The dad’s kid ran across the field and pleaded with his father to go to his car. The dad picked up his lawn chair and turned toward the parking lot, walked a few steps, and turned back toward the ref. He yelled again at the ref. “Dad, please!!!”
The dad turned away again, took another few steps toward the parking lot, still yelling but not directly at the ref. The ref stood still, arms crossed, brow furrowed, watching the dad. The dad turned around again toward the ref to give him one more last piece of his mind. The ref blew his whistle. “That’s it! The game is forfeited.” The ref and assistant refs left the field.
This happened last spring during my son’s soccer game. These were 12-year-olds. The father was from the opposing team and they were losing a close game. Because of one dad, the game ended early.
If you have ever been to a youth sports game, you have experienced situations like this. Some parents seem to act like they are at a Bears/Packer game, yelling at their kids, yelling at the refs. It’s ridiculous.
The purpose of a child to play a sport is to get physical activity, develop a love for sport, make new friends, learn how to deal with challenges, develop team building skills and, most of all, have fun. It is not to become Megan Rapinoe.
The purpose of the referee is to keep the players safe and make the game as fair as possible. They are not going to be perfect. In fact, that imperfection provides kids with the opportunity to learn how to overcome unfair obstacles, a key fact of adult life.
None of the teammates of my kids are going to be professional soccer players. A few may get college scholarships, which is certainly very valuable, but it is unlikely I will see any of them in a World Cup.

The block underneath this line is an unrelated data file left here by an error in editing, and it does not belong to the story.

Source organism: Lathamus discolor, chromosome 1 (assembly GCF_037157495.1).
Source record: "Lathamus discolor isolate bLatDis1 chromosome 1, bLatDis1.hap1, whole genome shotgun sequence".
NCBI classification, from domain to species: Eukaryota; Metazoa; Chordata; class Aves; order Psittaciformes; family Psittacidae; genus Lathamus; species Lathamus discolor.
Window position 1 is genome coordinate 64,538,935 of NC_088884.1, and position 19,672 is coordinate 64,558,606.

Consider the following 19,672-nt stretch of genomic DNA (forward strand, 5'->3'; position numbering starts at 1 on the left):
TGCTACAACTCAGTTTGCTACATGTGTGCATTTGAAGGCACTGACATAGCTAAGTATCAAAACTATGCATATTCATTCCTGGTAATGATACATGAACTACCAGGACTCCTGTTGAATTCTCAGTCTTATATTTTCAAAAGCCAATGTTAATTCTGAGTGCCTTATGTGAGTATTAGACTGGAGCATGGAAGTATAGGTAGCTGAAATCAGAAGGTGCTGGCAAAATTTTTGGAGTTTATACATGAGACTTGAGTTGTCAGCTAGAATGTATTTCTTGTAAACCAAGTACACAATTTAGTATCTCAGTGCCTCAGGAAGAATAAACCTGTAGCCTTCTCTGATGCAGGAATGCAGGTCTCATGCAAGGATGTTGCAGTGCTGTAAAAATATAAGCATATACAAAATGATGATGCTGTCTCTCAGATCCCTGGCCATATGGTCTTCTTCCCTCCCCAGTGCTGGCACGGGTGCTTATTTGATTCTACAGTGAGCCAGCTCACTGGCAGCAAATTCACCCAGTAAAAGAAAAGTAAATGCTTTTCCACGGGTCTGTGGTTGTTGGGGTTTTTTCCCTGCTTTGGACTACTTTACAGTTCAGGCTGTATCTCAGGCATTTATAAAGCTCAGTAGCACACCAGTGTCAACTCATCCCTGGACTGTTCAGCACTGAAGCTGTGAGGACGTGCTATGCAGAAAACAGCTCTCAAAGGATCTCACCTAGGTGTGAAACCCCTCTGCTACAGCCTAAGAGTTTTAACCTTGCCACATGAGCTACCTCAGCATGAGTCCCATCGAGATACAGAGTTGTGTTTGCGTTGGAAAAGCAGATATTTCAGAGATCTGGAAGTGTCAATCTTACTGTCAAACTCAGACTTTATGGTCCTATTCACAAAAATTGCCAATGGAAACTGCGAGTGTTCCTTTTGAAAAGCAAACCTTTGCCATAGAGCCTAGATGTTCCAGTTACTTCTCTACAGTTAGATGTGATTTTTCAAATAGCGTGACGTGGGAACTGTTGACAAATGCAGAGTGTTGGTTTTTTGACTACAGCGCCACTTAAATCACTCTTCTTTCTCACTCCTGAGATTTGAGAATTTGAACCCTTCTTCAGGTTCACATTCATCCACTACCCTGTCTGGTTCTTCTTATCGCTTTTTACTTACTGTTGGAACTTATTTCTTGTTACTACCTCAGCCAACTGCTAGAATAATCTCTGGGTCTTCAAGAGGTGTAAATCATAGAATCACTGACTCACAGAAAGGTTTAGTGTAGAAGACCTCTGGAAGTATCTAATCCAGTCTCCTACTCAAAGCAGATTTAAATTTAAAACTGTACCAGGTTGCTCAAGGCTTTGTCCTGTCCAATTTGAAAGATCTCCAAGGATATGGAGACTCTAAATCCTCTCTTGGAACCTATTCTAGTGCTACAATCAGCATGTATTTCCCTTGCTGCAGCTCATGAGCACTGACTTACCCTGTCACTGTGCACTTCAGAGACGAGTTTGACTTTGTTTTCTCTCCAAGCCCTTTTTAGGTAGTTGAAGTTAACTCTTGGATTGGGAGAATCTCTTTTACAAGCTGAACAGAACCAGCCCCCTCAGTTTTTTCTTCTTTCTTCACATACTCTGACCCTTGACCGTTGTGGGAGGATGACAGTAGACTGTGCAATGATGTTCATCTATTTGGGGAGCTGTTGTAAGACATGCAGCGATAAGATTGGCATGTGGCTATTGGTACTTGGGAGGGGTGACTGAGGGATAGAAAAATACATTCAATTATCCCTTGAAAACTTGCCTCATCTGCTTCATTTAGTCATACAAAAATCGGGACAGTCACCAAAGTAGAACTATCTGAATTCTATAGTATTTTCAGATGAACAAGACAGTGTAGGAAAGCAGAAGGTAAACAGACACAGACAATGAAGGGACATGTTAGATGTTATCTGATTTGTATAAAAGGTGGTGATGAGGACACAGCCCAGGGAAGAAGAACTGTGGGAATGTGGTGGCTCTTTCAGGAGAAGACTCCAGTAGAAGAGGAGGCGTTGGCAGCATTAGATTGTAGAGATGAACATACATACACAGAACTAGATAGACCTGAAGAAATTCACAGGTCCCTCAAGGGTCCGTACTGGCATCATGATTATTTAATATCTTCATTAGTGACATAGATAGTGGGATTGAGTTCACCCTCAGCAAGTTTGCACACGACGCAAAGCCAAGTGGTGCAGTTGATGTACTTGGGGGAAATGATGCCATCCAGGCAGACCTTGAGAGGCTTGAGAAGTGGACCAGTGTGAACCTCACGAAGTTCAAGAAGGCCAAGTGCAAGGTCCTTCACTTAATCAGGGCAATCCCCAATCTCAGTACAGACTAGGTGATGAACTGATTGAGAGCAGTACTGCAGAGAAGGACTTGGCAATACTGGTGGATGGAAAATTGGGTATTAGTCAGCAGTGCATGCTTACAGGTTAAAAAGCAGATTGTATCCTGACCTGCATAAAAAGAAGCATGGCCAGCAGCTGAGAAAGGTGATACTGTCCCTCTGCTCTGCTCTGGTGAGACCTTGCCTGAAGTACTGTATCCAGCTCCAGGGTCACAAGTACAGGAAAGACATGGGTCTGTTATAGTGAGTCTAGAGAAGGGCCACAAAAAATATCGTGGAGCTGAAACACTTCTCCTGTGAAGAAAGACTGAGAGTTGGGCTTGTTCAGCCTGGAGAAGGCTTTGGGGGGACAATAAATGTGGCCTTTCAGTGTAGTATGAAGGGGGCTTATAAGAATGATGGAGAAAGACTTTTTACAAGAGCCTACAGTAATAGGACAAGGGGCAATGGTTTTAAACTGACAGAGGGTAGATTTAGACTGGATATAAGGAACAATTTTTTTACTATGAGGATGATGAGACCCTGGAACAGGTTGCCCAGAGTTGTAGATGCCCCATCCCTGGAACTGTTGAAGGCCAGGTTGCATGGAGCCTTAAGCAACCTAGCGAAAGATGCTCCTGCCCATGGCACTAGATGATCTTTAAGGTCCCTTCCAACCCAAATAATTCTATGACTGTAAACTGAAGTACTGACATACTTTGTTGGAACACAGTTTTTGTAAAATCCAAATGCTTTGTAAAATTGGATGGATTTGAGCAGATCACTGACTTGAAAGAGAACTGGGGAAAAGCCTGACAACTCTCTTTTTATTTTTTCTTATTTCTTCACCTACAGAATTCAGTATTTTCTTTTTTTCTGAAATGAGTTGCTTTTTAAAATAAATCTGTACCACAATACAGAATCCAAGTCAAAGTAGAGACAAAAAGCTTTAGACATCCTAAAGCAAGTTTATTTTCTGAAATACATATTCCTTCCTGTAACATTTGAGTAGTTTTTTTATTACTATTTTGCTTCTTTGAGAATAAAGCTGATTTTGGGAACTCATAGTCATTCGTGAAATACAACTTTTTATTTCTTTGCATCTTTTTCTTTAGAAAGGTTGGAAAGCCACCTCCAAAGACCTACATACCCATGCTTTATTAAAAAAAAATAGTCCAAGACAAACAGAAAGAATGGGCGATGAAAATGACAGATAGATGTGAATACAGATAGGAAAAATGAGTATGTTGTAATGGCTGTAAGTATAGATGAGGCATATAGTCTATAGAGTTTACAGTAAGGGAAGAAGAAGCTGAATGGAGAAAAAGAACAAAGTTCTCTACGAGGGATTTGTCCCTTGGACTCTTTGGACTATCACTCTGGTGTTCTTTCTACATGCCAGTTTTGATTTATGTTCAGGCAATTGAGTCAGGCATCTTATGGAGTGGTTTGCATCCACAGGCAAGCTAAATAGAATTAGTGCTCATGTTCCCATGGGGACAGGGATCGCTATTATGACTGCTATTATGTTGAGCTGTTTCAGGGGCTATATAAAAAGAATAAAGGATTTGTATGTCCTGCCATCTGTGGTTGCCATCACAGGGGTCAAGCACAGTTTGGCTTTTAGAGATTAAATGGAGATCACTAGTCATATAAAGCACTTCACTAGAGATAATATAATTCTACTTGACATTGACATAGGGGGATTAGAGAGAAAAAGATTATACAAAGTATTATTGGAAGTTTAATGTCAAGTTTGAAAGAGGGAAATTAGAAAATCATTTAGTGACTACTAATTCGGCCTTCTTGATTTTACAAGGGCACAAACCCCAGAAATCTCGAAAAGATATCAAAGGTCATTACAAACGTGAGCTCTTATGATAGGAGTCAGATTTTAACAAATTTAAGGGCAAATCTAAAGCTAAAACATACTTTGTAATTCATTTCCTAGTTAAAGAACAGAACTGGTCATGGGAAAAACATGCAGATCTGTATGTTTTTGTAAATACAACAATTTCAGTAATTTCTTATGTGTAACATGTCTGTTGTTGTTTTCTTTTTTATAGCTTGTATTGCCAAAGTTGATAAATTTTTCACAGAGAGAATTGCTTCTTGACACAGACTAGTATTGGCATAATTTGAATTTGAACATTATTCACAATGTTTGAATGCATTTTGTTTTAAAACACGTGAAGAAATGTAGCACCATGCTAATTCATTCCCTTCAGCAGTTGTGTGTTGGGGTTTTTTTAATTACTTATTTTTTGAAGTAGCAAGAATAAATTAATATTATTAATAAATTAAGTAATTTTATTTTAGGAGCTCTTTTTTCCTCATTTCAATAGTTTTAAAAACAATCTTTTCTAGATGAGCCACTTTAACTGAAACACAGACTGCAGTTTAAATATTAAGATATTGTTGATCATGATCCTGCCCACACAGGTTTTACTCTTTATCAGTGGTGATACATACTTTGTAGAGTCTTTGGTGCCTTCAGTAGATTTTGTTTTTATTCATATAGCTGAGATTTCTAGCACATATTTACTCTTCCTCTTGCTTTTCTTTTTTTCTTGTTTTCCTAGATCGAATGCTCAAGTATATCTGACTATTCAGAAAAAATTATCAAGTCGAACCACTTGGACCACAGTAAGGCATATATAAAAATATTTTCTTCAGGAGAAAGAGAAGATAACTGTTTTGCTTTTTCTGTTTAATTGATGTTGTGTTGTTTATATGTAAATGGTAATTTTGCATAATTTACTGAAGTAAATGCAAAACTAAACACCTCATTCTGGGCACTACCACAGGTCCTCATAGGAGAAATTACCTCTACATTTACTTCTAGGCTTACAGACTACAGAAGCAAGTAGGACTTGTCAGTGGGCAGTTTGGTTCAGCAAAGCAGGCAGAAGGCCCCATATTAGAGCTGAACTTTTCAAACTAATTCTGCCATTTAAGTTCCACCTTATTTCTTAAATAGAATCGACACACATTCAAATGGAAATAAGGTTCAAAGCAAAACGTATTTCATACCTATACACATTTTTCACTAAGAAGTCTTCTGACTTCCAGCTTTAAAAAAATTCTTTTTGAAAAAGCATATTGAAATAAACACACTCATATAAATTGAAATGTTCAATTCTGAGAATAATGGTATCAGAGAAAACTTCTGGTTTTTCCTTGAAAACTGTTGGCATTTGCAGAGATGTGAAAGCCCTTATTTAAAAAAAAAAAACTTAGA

I think parents forget this. I know they want the best for their kids but some have lost sight of the reason their kids are playing in the first place. I think they yell to protect their child and help their child. They are doing neither.
When a child makes a mistake, they know it. They don’t need “reinforcement” from their parents. When a ref makes a mistake, he or she makes a mistake. So what! The kids, like the pros in this case, need to learn to move on to the next play and overcome the refs mistake because that is how life is in the real world. Yelling at the ref makes the child think that behavior is right, and it isn’t.
I have progressively got quieter on the sidelines over the years. I was like most parents and yelled at refs and told my kids what to do on the pitch. Listening to other parents do that made me rethink my actions. I thought about how I would feel if I was their child. It made me cringe.
The vitriol from parents at the refs is awful. I have refereed soccer and remember how demoralizing it feels. When I did yell at a ref as a parent on the sidelines, I was more than likely right because I know the game, but it was still wrong to do. They made a mistake, maybe, but now I have chosen to remain quiet. So many refs quit every year but they are a critical part of the game. It’s not worth it to argue a call if the result is the ref quits. Most refs are good and try hard and make a mistake from time to time. That’s life.
Most parents don’t know the game well and yell at the refs about calls they don’t understand. I stick up for the refs now on the sidelines. If the parents on my team yell at the ref, I calmly explain the call and why it was right. Occasionally, I tell them the ref got it wrong and I tell them it’s no big deal. It happens. It’s part of the game. Oh, and the kids are 12!
Even for those few parents who know the game well their child is playing, they have no excuse for abusing the ref or umpire. The refs are doing their best and they are going to make mistakes which is part of the game. No ref is purposely trying to disadvantage your kid.
I feel like some parents think a ref or coach or teammate or opposing player is treating their child unfairly. We all have our opinion on what is “fair”, though. And fair is not whatever is good for my child. And fair is never really fair anyway.
Anytime my kids complain about a ref I always ask them, “Did the ref put the ball in your net?” Sure, she made a few bad calls, I explain, but you have to overcome those. That’s part of the game. That’s part of life.
For me when it comes to youth sports, mom’s advice is best: if you have nothing good to say, say nothing at all.